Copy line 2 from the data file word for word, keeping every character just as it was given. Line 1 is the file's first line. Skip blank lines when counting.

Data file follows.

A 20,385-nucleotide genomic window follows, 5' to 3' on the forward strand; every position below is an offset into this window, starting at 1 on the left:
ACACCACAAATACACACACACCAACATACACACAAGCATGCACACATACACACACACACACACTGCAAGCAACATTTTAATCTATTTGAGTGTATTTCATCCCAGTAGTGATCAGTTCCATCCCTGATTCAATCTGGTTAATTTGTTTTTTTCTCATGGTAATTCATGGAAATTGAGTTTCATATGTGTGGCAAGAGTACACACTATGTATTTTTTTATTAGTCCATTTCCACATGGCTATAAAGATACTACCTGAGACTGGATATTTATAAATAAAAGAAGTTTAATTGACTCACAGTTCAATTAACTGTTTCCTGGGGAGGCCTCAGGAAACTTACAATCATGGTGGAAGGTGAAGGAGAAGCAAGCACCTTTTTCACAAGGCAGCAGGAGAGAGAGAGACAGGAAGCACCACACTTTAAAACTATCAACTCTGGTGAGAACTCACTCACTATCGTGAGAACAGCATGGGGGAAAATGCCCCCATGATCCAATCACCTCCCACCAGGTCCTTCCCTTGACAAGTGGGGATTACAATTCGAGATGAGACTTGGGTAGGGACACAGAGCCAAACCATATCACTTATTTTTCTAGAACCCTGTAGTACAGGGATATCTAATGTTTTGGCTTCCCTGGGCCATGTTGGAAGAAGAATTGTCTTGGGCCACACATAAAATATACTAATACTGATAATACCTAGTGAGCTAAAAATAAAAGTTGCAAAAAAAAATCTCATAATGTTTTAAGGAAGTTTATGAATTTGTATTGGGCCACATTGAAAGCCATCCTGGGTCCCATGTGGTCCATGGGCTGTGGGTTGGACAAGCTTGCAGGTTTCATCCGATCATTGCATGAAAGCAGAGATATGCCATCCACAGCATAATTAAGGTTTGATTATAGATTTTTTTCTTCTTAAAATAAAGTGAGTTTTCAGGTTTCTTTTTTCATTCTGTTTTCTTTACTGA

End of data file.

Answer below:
ACACCACAAATACACACACACCAACATACACACAAGCATGCACACATACACACACACACACACTGCAAGCAACATTTTAATCTATTTGAGTGTATTTCATCCCAGTAGTGATCAGTTCCATCCCTGATTCAATCTGGTTAATTTGTTTTTTTCTCATGGTAATTCATGGAAATTGAGTTTCATATGTGTGGCAAGAGTACACACTATGTATTTTTTTATTAGTCCATTTCCACATGGCTATAAAGATACTACCTGAGACTGGATATTTATAAATAAAAGAAGTTTAATTGACTCACAGTTCAATTAACTGTTTCCTGGGGAGGCCTCAGGAAACTTACAATCATGGTGGAAGGTGAAGGAGAAGCAAGCACCTTTTTCACAAGGCAGCAGGAGAGAGAGAGACAGGAAGCACCACACTTTAAAACTATCAACTCTGGTGAGAACTCACTCACTATCGTGAGAACAGCATGGGGGAAAATGCCCCCATGATCCAATCACCTCCCACCAGGTCCTTCCCTTGACAAGTGGGGATTACAATTCGAGATGAGACTTGGGTAGGGACACAGAGCCAAACCATATCACTTATTTTTCTAGAACCCTGTAGTACAGGGATATCTAATGTTTTGGCTTCCCTGGGCCATGTTGGAAGAAGAATTGTCTTGGGCCACACATAAAATATACTAATACTGATAATACCTAGTGAGCTAAAAATAAAAGTTGCAAAAAAAAATCTCATAATGTTTTAAGGAAGTTTATGAATTTGTATTGGGCCACATTGAAAGCCATCCTGGGTCCCATGTGGTCCATGGGCTGTGGGTTGGACAAGCTTGCAGGTTTCATCCGATCATTGCATGAAAGCAGAGATATGCCATCCACAGCATAATTAAGGTTTGATTATAGATTTTTTTCTTCTTAAAATAAAGTGAGTTTTCAGGTTTCTTTTTTCATTCTGTTTTCTTTACTGA